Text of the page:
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Legal paternalism is the interference by the state in the choice or choices of citizens, for the good of those citizens. There are strong intuitions for and against paternalism, which correspond to the value we place on well-being and self-determination, respectively. This thesis takes as a starting point a certain balance between these two values, and explores its ramifications at a number of levels. Paternalism is taken to be justified only when the choices in question are not expressions of self-determination. I first explore what it takes for a choice not to be an expression of self-determination through a discussion of voluntariness and its relationship to compatibilism in discussions of freedom of the will. I conclude that which choices are expressions of self-determination is a matter to be settled in the practical domain. This idea is explored in a discussion of decision-making competence. Finally, I outline the positive normative ethical evaluation of self-determination which provides the justification for the anti-paternalist stance.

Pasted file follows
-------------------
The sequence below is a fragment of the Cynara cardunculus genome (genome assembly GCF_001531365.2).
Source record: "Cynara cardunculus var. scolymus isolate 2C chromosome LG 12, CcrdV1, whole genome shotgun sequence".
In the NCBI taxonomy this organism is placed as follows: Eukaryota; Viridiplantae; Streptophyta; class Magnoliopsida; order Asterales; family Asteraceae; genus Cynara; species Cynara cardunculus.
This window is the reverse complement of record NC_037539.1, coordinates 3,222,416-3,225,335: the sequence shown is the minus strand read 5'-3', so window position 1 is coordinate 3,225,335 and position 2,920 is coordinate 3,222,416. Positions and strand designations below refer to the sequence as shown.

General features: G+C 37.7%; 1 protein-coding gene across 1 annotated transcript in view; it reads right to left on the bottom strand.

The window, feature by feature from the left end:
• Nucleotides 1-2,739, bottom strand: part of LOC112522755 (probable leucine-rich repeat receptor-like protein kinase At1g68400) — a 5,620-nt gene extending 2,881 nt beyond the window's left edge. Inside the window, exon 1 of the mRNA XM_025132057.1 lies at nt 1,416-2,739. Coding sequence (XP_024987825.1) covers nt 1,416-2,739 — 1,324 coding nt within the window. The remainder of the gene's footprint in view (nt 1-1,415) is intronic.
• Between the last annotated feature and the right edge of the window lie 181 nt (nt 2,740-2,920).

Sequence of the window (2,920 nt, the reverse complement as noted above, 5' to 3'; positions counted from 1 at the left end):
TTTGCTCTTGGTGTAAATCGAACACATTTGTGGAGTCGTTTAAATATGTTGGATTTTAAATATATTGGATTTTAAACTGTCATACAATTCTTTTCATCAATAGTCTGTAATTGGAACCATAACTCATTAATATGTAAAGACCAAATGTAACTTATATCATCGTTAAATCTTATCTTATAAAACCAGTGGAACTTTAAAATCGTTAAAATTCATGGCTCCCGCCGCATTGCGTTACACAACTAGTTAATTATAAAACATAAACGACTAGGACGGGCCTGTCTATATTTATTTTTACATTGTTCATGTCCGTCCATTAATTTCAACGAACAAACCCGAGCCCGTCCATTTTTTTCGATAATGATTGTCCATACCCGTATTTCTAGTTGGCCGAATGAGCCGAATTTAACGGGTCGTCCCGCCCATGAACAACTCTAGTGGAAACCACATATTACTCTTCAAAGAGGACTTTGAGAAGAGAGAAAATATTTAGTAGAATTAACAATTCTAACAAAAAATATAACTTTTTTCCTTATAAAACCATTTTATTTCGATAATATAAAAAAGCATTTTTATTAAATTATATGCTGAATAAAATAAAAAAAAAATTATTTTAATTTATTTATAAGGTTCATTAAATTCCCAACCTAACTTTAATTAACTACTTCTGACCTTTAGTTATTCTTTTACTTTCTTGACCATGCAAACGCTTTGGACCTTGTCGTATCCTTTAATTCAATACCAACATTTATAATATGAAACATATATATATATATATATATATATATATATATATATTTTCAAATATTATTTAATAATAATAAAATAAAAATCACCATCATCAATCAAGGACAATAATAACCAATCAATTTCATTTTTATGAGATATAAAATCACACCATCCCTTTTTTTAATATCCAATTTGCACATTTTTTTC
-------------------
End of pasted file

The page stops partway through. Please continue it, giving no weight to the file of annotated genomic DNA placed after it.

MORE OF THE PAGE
Thesis, MPhil Master of Philosophy
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